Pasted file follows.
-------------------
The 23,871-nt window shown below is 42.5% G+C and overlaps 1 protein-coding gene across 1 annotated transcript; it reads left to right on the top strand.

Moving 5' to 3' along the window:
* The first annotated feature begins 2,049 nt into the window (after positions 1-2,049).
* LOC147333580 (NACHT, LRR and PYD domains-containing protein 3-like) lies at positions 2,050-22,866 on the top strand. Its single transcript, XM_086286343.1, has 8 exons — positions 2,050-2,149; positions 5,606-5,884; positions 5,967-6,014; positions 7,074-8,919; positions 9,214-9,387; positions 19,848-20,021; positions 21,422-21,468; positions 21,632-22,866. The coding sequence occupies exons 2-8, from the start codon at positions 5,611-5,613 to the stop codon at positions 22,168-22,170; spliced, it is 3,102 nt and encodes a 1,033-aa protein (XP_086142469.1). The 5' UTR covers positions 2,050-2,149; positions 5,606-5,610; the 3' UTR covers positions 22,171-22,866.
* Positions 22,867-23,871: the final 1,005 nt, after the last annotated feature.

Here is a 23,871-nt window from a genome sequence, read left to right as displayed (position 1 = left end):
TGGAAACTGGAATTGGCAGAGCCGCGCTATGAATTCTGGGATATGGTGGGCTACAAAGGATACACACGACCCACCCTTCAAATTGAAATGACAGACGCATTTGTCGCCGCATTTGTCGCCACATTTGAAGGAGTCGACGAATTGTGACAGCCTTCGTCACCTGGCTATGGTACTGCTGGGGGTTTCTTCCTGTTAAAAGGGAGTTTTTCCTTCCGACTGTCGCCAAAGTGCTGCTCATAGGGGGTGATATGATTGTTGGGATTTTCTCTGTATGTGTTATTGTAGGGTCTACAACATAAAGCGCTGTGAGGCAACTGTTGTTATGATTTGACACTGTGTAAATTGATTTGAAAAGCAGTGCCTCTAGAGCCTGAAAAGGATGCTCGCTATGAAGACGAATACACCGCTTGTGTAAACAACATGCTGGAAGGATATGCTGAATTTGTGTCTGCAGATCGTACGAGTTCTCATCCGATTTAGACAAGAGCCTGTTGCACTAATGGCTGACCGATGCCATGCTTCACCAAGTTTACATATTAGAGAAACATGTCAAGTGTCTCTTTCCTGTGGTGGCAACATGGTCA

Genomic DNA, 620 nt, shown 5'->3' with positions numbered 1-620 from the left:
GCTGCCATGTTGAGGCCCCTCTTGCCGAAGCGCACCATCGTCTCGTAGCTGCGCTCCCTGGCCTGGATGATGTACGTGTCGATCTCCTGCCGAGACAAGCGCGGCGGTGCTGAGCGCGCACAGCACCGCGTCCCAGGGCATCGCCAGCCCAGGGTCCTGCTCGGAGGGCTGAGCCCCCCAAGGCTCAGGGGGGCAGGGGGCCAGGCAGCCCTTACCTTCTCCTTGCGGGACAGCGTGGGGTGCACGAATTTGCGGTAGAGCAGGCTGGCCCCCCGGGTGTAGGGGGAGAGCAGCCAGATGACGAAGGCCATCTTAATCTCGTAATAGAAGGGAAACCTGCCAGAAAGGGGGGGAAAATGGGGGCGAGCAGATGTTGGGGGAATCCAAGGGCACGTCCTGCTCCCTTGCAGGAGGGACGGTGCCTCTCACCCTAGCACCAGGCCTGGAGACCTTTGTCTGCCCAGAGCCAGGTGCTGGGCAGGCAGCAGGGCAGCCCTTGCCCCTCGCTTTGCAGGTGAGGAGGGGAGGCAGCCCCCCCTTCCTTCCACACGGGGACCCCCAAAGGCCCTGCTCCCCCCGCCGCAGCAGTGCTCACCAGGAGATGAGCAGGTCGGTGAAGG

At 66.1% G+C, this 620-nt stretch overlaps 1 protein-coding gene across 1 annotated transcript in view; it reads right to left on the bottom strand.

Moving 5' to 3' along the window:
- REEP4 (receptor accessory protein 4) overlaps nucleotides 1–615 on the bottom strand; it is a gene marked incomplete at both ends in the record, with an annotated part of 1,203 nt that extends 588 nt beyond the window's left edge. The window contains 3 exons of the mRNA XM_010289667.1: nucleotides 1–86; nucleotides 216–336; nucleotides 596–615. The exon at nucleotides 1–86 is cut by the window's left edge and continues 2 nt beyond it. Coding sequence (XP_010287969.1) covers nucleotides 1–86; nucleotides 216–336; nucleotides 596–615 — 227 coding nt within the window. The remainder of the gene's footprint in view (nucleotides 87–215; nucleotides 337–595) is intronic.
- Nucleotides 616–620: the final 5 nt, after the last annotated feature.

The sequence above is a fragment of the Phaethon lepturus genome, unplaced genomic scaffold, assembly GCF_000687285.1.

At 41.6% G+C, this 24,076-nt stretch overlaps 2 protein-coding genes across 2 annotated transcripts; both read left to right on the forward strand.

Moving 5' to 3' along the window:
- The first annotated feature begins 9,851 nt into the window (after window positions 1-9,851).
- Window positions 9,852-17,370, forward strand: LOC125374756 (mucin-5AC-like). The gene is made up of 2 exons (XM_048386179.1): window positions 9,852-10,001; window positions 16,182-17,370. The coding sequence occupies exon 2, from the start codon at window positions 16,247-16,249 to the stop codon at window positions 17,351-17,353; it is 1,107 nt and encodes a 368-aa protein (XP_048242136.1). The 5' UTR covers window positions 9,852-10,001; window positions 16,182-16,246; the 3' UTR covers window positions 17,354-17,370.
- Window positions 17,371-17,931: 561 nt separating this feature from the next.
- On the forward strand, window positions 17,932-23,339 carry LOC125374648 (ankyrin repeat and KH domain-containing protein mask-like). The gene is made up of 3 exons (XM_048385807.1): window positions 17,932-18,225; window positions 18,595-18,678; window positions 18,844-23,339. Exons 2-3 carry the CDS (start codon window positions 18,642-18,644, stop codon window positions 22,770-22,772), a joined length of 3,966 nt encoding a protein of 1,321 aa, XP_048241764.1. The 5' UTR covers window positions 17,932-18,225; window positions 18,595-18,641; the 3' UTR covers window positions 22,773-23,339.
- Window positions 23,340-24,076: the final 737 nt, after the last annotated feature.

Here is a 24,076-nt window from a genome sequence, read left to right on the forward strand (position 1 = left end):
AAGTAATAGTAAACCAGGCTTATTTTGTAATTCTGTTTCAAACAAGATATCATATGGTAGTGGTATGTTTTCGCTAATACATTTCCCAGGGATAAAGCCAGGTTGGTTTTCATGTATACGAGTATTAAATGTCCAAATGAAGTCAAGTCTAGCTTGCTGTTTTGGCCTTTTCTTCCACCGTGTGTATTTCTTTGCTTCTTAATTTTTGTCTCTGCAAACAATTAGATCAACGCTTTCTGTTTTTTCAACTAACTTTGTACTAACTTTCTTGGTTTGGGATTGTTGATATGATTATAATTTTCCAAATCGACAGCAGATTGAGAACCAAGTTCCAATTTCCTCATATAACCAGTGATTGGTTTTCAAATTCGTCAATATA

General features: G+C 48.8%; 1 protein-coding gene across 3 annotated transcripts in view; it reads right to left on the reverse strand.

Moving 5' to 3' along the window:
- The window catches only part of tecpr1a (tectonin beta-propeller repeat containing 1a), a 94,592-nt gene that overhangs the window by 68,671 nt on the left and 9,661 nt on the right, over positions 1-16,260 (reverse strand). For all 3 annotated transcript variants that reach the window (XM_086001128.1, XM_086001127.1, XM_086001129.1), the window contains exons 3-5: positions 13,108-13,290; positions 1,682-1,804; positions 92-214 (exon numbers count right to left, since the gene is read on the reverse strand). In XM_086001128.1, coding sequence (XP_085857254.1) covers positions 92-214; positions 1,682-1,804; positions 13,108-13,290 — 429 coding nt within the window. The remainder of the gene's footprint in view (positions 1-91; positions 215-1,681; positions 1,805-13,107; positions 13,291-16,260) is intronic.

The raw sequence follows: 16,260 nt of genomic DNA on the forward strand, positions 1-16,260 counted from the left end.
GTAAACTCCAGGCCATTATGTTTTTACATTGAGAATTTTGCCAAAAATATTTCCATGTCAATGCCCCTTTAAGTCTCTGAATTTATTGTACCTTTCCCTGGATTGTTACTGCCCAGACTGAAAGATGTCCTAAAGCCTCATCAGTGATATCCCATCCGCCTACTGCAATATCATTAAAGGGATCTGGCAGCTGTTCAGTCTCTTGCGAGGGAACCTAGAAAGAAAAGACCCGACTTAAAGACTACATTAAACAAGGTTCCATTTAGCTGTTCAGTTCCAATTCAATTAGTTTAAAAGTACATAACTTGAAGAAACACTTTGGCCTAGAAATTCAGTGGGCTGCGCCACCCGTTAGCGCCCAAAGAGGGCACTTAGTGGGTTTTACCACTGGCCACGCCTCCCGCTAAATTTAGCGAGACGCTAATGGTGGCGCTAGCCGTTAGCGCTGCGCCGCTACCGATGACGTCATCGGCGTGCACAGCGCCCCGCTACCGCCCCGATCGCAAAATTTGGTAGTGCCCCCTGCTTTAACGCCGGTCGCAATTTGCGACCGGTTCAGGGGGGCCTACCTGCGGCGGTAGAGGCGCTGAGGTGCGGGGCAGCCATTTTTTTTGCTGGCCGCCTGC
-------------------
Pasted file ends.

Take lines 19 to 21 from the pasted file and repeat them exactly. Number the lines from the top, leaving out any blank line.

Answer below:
- Window positions 17,371-17,931: 561 nt separating this feature from the next.
- On the forward strand, window positions 17,932-23,339 carry LOC125374648 (ankyrin repeat and KH domain-containing protein mask-like). The gene is made up of 3 exons (XM_048385807.1): window positions 17,932-18,225; window positions 18,595-18,678; window positions 18,844-23,339. Exons 2-3 carry the CDS (start codon window positions 18,642-18,644, stop codon window positions 22,770-22,772), a joined length of 3,966 nt encoding a protein of 1,321 aa, XP_048241764.1. The 5' UTR covers window positions 17,932-18,225; window positions 18,595-18,641; the 3' UTR covers window positions 22,773-23,339.
- Window positions 23,340-24,076: the final 737 nt, after the last annotated feature.